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CUNY explores life sciences careers

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The United States is facing a shortage of STEM workers. In the modern race for high-tech supremacy, these fields are essential in progressing innovative ideas and technologies. Though research in life sciences such as biology and physiology results in products that save and change lives, only 6.4 percent of Fall 2017 CUNY students were enrolled in science programs. 

What is the world’s largest urban university system to do? The answer is the CUNY LifeSci Initiative, which hosted an opportunity for students to learn about career opportunities in science and business on April 30 at the New York Genome Center.

The CUNY LifeSci initiative was launched in October 2018 with the goal of creating a space to explore the available careers in the life sciences sector. Areas within the sector include biotechnology, pharmaceuticals, medical devices and more, though it is constantly changing as new advancements in technology are made. The CUNY Central’s Career Success Initiative hopes to help prepare students for roles that need top talent and inform them of opportunities that are as vast as they are diverse.

The career exploration event consisted of a panel of experts in the life sciences field with a variety of backgrounds. The panel included Amit Salam, a Queens College and John Jay alumnus, who works as a recruiter at Medidata, a technology company furthering medical research and provided perspective from the human resources side of a science company.

Mariya Elterman, Doug Thiede and Dr. Maria Luisa Pineda were also panel members.

Elterman works as a vice president medical director at CDM New York, an advertising company specializing in the health and life sciences sectors.

To provide a governmental perspective, Thiede spoke about his work as senior vice president of healthcare and life sciences at the New York City Economic Development Corp. Pineda discussed her experience in starting a biotech company as co-founder and CEO of Envisagenics, Inc.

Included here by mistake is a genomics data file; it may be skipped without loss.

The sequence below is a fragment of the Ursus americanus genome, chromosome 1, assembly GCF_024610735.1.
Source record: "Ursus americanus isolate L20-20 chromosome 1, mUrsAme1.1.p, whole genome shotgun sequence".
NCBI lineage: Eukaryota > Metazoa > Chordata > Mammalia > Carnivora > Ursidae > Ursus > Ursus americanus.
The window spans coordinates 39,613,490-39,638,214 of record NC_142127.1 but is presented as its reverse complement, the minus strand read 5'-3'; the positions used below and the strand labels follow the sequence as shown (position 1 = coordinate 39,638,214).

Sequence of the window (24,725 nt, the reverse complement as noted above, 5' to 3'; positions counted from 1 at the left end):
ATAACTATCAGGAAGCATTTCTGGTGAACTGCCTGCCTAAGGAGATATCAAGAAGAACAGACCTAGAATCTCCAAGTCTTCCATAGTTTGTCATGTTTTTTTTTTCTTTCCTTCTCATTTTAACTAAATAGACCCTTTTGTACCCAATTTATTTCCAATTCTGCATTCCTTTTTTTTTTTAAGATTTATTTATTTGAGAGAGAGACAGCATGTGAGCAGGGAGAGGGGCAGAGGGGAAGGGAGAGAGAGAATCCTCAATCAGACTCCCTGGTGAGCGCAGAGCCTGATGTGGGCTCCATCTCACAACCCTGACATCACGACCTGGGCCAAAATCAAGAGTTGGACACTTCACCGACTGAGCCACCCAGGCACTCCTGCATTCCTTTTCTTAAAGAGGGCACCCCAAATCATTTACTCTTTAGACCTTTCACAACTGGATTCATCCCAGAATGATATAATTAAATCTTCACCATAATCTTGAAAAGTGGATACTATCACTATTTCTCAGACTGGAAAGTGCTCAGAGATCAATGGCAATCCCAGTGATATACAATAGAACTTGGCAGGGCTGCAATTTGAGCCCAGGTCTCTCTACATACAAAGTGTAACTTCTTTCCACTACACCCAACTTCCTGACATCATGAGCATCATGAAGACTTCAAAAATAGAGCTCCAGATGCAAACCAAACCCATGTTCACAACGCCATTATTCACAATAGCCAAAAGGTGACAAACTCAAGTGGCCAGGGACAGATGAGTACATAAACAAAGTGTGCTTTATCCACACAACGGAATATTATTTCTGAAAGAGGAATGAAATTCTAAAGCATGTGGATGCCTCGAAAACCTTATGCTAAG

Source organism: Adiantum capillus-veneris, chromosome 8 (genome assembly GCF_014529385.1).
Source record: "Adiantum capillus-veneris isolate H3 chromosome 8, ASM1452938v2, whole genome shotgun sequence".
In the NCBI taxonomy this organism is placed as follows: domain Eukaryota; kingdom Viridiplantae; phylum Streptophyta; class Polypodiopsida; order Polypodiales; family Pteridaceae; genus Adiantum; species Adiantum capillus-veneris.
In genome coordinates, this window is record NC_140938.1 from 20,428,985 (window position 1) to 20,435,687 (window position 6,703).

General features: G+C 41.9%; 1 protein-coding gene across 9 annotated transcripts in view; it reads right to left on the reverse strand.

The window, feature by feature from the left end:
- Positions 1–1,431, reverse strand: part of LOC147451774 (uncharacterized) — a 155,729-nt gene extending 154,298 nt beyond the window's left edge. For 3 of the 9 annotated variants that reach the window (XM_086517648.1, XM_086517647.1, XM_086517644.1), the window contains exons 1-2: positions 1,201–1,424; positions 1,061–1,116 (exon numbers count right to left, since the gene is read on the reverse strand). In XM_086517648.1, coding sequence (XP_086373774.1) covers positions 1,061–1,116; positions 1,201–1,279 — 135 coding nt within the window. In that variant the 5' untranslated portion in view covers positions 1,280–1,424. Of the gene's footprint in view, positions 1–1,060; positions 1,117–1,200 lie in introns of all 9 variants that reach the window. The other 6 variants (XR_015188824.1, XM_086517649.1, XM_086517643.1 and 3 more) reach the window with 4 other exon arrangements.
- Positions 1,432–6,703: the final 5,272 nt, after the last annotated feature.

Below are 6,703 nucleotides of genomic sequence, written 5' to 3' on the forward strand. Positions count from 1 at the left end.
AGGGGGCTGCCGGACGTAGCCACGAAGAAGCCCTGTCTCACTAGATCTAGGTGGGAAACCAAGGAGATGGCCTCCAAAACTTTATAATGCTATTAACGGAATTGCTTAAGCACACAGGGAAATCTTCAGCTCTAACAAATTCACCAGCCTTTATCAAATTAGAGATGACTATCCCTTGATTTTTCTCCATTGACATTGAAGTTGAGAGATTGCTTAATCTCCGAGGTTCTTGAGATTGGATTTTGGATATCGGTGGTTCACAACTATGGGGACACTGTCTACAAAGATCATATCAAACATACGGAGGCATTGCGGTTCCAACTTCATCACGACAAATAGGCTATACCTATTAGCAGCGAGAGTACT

The discussion was moderated by Kate Merton, head of Johnson & Johnson Innovation, known as JLABS, a life sciences accelerator with New York City offices and the location where the event was hosted.

Although the work of each panelist is unique, their backgrounds and stories of how they got to where they are now were similar in that their roads to their current positions were far from straightforward.

Elterman spoke about her initial goals established in high school to become a pharmacist, though she eventually changed course and now finds herself in a leading ad agency while still making use of her life science educational background. Thiede mentioned that he had no plans to go into government work upon getting his bachelor’s degree from the University of Virginia.

Many seasoned professionals tell of how their paths changed in ways they didn’t expect when they first began working, and the experiences of the panelists currently working in the life sciences sector are no different. 

With innovation occurring so rapidly and advancements in technologies being made every day, it’s nearly impossible to predict what the future of sciences will look like. 

In business-focused schools like Baruch where discussions in emerging tech are commonly tied to business applications, the CUNY LifeSci initiative does impactful work in demonstrating to students the role business plays in life sciences and how they can leverage their business interests to innovate in a unique space.

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